I found Le Jazz Hot to be in line with other offerings from these authors. The writing is ok and fast to read but depends on exaggerated characters, unrealistic situations, and a good deal of suspended disbelief for the story to work. It’s meant as a fantasy, a light hearted story to make readers laugh and enjoy then promptly forget entirely. If you’re looking for an easy fluff story that you’ll forget perhaps even while reading then this may work for you. You can’t take the story seriously though because it’s too ridiculous for that.
The plot starts with singer/actor/dancer/entertainer Julian dressing up as a woman to do a friend a favor. While dressed as a woman, Julian meets firefighter Trent. The attraction is immediate and strong. Yet Trent thinks Julian is a woman and Julian has never had feelings for anyone so he’s suddenly scared of losing Trent. Thus enters the predictable story where Julian pretends to be Julia while Trent is the hapless, easy going guy that thinks he’s good friends with Julian while dating twin Julia.
You have to suspend disbelief to go with the story for starters because it’s exaggerated, as the stories often are from these particular authors. Of course there are numerous clues and obvious signs that there is no Julia and the attraction is between Trent and Julian. There’s no question that only someone severely touched in the head wouldn’t see the huge neon sign pointing to the truth. However, that’s the not the point of the story. If you can accept that premise then the story is about Julian falling in love for the first time. He’s scared, worried, fearful, adoring, and really tries to put Trent’s needs first. Of course Julian is far from perfect and makes a ton of mistakes but that’s part of his charm.
Trent is an exaggerated epitome of naïve kindness. His actions make absolutely no sense from the very beginning. I mean who barges their way into a stranger’s apartment only to undress completely on their couch? Of course no one would do that so you have to accept Trent is a caricature. He’s way too open, spilling his heart to Julian in the guise of some male bonding while cuddling together mere minutes after meeting. Yet the story does a decent job of showing that connection all along was between Trent and Julian. Trent initially needs the guise of a woman as he thinks that’s normal but soon comes to fully accept his desires.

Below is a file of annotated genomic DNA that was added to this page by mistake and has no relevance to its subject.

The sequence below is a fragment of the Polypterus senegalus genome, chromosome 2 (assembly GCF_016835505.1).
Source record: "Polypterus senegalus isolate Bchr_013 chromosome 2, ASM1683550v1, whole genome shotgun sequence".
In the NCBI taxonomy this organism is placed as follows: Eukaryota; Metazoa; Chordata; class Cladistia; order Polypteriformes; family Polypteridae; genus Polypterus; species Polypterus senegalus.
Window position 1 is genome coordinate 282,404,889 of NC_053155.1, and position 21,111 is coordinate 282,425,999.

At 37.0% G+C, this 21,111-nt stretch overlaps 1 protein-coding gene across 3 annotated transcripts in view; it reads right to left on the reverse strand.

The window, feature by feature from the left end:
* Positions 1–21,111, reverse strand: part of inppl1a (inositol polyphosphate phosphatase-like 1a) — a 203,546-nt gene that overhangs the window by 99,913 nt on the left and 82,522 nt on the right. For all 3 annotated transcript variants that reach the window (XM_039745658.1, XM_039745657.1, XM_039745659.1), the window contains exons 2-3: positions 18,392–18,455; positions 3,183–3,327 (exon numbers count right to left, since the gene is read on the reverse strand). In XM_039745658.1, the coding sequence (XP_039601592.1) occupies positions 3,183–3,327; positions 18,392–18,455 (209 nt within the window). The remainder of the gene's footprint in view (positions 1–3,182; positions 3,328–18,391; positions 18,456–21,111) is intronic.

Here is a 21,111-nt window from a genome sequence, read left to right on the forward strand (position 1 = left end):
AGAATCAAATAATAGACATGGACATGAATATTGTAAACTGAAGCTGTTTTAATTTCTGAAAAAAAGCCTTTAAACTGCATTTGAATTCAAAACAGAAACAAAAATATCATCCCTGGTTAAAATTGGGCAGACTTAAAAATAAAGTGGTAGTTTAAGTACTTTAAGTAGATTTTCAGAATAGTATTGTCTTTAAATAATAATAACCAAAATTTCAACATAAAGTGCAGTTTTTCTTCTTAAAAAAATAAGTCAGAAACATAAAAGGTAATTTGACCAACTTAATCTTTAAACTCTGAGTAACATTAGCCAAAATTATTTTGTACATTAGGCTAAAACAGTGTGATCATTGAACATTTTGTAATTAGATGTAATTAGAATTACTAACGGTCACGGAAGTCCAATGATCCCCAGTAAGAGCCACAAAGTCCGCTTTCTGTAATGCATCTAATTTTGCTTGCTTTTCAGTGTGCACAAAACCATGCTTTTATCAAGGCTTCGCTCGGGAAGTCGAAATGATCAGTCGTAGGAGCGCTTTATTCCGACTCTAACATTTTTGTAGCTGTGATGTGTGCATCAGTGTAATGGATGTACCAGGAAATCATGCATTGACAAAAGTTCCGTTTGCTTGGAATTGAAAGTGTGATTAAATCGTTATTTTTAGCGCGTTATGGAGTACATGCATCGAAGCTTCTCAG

There are other exaggerated and unrealistic parts such as the overwhelming acceptance from other firefighters and friends but really these are a drop in the bucket if you can already get into the story. The writing fits the characters with hyperbole and naïve wonder. The prose is ok and often relies on stereotypes and embellishment. Yet this fits with the story so those that don’t mind that particular style may even like this one. It’s easy to read and ultimately forgettable fluff. Just be sure that’s what you want before you pick this up.
** I did want to say that some people found the characters offensive in this book and honestly I never did. Yes Trent initially thinks gay people must fit stereotypes but he’s only repeating the stereotypes everyone is familiar with and soon grows out of that after knowing Julian. I think the story was making a point why Trent never considered himself gay and wasn’t actually trying to show him as an offensive homophobe. But that’s just my take.